5. 3 points
    Yeah, I bet Luis Hamilton laughs at classic car racing too... And you fuckwads are just too cool to sail slow boats. So get off your asses and get back to sailing your V70s, IMOCA 65s, or AC water bugs. Oh wait. You sail 6 kn shit boxes like the rest of us.
  6. 2 points
    Just lit up a stick of Nag Champa in the little shrine I have for Megumi, it's a biscuit of clay with her paw print, lost her to mammary cancer in 2015.
  7. 2 points
    In which case he keeps his job as gov. of Virginia, and gets selected to be a justice on the supreme court? Suck it bitch.
  8. 2 points
    You are a tool. That is the focus. https://www.snopes.com/fact-check/hillary-clinton-blackface-photo/
  9. 2 points
  10. 2 points
  11. 2 points
    Hug....been there done that with our black lab Nina....it all happened very fast. She seemed a bit lethargic for a day or two , then on day 3, I let her out in the morning in the dark as I always had and few minutes later I heard furniture knocked over on the deck and went out to find her stumbling about and acting very strange, she seemed to be blind . Took her to the vet and he diagnosis her with brain cancer, this was a Thursday morning and we called my youngest at college and he came home the next afternoon , he was very attached ,they spent the night together on the couch and first thing Saturday morning we took her back and had her put down as we held her in our arms....brought her home and dug a hole in the backyard that we filled with her toys and blankets and buried her....I could not even say her name without bawling...it was as if I let out every suppressed sorrow in my life...
  12. 2 points
    SB2HO & ST are 100% right on this. It's all about the skipper's "awareness", even if you're asleep. If something sounds or feels wrong, you're awake at once. Analyzed, it's either a problem, in which case you either call someone or go on deck to help solve it. If it's a routine noise (halyard winch or something) you analyze the noise for a few moments, and realize it's all under control - just a reef going in. Then you go back to sleep, but are subconsciously aware that the breeze is building and it may go a bit gnarly soon, so you will be called. You go to sleep thinking "where are my boots?" If there's shouting and blasphemy on deck you're out of your bunk like a rat up a drainpipe. Otherwise, back to the land of nod. It happens at home. First flush of rain on the roof, a big gust of wind, a raccoon dancing on the tiles, the Union Pacific late night freight train delighting everyone with continued blasts on the hooter.... Then back to sleep at once.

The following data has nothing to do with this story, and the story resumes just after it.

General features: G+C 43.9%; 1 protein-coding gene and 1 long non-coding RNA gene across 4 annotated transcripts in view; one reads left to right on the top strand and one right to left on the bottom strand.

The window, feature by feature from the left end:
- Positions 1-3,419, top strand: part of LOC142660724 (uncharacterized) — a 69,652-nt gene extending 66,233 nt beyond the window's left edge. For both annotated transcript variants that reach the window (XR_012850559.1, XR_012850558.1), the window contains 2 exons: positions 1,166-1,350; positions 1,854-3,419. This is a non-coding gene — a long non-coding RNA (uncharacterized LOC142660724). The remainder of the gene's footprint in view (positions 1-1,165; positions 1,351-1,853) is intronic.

13. 1 point
    There are people who do that sort of work...they call themselves riggers...and they can be hired to do the work.
  14. 1 point
    A few TBF pictures are in a Flickr gallery. https://flic.kr/s/aHsmzKq1xt This post is from a Google Pixel Android. My desktop system is not allowed to post (?).
  15. 1 point
    Looking at the list of official records... https://www.sailspeedrecords.com/records If they get a new rudder, they could try to take down Geronimo's records for Around Australia and Sydney to Tahiti...
  16. 1 point
    You can only buy the boat that finishes immediately ahead of you (that's how most of the motorsport "claimer rule" classes work).
  17. 1 point
    "Sorry officer - I forgot I lent her my card to buy me those lottery tickets".
  18. 1 point
    Can't help you with the rest but did Philippines to LA via Tokyo in 1980. The secret was to hang around PI until the tail end of typhoon season which was no real hardship. Puerto Galera was wonderful and we noodled down to Borocay before it had a single hotel. Cruised up the West coast during July and snuck into the river at Aparri on the Northern tip to wait for a decent break in the developing lows to the East. We didn't time that one particularly well and had a pretty rough trip through the Babuyans but after that a nice sail to Tokyo. Note. Do not approach the entrance to Tokyo Bay at night in fog! Probably not possible these days but instead of going all the way into Tokyo we stopped at the US Navy base in Yokosuka. Nice marina with great facilities and shopping at the PX. Bullet Train into Tokyo for sight seeing. Tokyo to LA was 53 days on a 50' Taiwan shitbox and mostly pretty uneventful. The US owner got freaked out about a Russian sub following us for the first week but they were just toying with us. I would highly recommend it.